When I imagine the Australian “outback” I think of the paintings of Tom Roberts or Frederick McCubbin and the relatively restrained colour palette they used to represent the landscape. While certainly complex, these colours are relatively dull and reflect the olive greens, straws, ochres, purples and blues of eucalypt, grass, rock and sky.
Weirdly, this is also how I picture the nineteenth century, perhaps because of the prevalence of black and white imagery — somehow restricted, reserved, a paler, slightly washed-out version of the contemporary world. Moments of more vivid colour change this perspective.
The scarlet facings on the Native Mounted Police (NMP) uniforms were the first indicators. These identified the Aboriginal members of the force so clearly across 40 years of operation that they were carried through into the twentieth century in the colour scheme of the tracker’s uniform and immortalised in Oscar’s hand-drawn sketches.
Other splashes of colour bleed through written descriptions to enliven the landscape. Gaudy red shirts seem to have been a frontier norm and are referred to as both Garibaldi and Crimean shirts, although the Garibaldi is usually claimed as an article of female fashion. Both forms would have been common from 1860 onwards.
In describing the stereotypical frontier stockman, Queensland (Qld) colonist Edward Palmer (1903:187–188) sketched a somewhat eccentric figure, dressed in,
Moleskin trousers, Crimean shirt, cossack boots, and felt hat … the modern type is less pronounced than he of the ancient school, the flash, hard-riding, tearing, loud-swearing, rowdy stockman of olden days, with a stockwhip sixteen feet long, sporting breeches and leggings, and a loud red shirt.
Miners were little different according to Corfield (1921:52):
Imagine to oneself the lucky digger in cord pants, top boots, red shirt, and sash with fringes hanging down, the whole topped by a wide-rimmed felt hat, and we have a man who may be seen in present-day picture shows.
In essence the red shirt was a common piece of wearing apparel for bushmen:
As to myself, I adopted the simple bush-dress of a red flannel shirt, worn open at the neck, and with sleeves rolled or cut off at the elbow, moleskin or cord breeches, and either boots or gaiter. (Eden 1872:188).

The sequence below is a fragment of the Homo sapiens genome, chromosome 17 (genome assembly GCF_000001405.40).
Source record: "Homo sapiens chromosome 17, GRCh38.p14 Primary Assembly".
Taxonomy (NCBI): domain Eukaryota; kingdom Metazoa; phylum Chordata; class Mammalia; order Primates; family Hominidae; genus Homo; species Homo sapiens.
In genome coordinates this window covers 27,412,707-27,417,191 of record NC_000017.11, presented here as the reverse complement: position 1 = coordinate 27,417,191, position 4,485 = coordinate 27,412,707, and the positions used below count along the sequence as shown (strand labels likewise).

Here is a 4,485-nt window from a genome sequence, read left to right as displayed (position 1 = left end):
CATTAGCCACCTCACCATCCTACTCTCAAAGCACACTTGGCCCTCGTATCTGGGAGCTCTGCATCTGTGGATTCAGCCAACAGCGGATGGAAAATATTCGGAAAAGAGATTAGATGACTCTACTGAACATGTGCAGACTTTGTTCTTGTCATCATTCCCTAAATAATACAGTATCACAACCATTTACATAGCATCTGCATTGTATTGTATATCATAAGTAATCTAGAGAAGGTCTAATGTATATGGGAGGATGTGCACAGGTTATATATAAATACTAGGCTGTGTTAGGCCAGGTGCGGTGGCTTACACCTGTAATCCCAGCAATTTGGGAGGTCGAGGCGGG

Other stereotypical frontier characters were only slightly less crimson:
There is first the dress of the packer, with his prodigious sombrero hat, Queensland leggings, loose jumper, and crimson silk sash. These, with the stockwhip and inevitable pipe, complete the costume. (South Australian Advertiser, 14 February 1880, p5).
Aboriginal people were swift to adopt such attire. John S. Bell, former owner of Stowe station, recalled that Aboriginal people, in stealing from the teamsters travelling with wool between Rannes and Gladstone, acquired,
… amongst other things, a red shirt. Red shirts used to be very popular with men in the bush in those days. They were called Garibaldi shirts. One of the blacks decked himself out in the shirt, and was seen about the mountain wearing it. And from that day on the mountain was known by the name of Mount Red Shirt. But there was retribution for this attack: in one bend of the river you could count the skulls of the blacks by the score. After that the carriers were not molested. (Capricornian, 16 October 1909, p9)
European reds were integrated in other ways into Aboriginal cultures. The blankets that were distributed to Aboriginal people were often this colour and were commonly found in abandoned camps (Brisbane Courier, 19 November 1867, p8; Queenslander, 24 September 1904, p8). It is tempting to speculate that the vivid red colour favoured by Europeans held some particular meaning for Aboriginal people (we know red is a common colour used in much painted rock art across Qld and beyond by Aboriginal artists), because in at least one instance in far north Qld portions of such objects were integrated into more traditional means of visual communication:
Over the whole of the slab of rock overhanging the cave, and thus preserved from the weather, are a large number of crayons in black, red, yellow, blue, and white, of men and women in the most indecent postures, and ornamented with tufts of red blankets (found in our old camp, doubtless), stuck on with gum to those parts of the person which are generally private. (Telegraph, 17 October 1872, p3)
Aboriginal people’s motives for such choices are not recorded, but historian Grace Karskens (2011:12), for the Eora in Sydney, posited that,
The colour red was … significant … painted in clay on the body, it was the colour of anger, revenge, fighting and mourning. The messengers who ran from one country to another with news were painted red too: it signalled important events, it was the colour of alarm, of warning.
All of these moments generate a strange friction with the ideal of a Tom Roberts background: they are small, vivid pieces of life standing out from the general clamour, moving across a landscape that is otherwise dark and harder to see. And, of course, the other source of red on this landscape was blood.
Corfield, W.H. 1921 Reminiscences of Queensland 1862–1899. Brisbane: A.H. Frater.
Eden, C.H. 1872 My Wife and I in Queensland: Eight Years’ Experience in the Above Colony with Some Account of Polynesian Labour. London: Longmans, Green & Co.
Karskens, G. 2011 Red coat, blue jacket, black skin: Aboriginal men and clothing in early New South Wales. Aboriginal History 35:1–36.
Palmer, E. 1903 Early Days in North Queensland. Sydney: Angus and Robertson.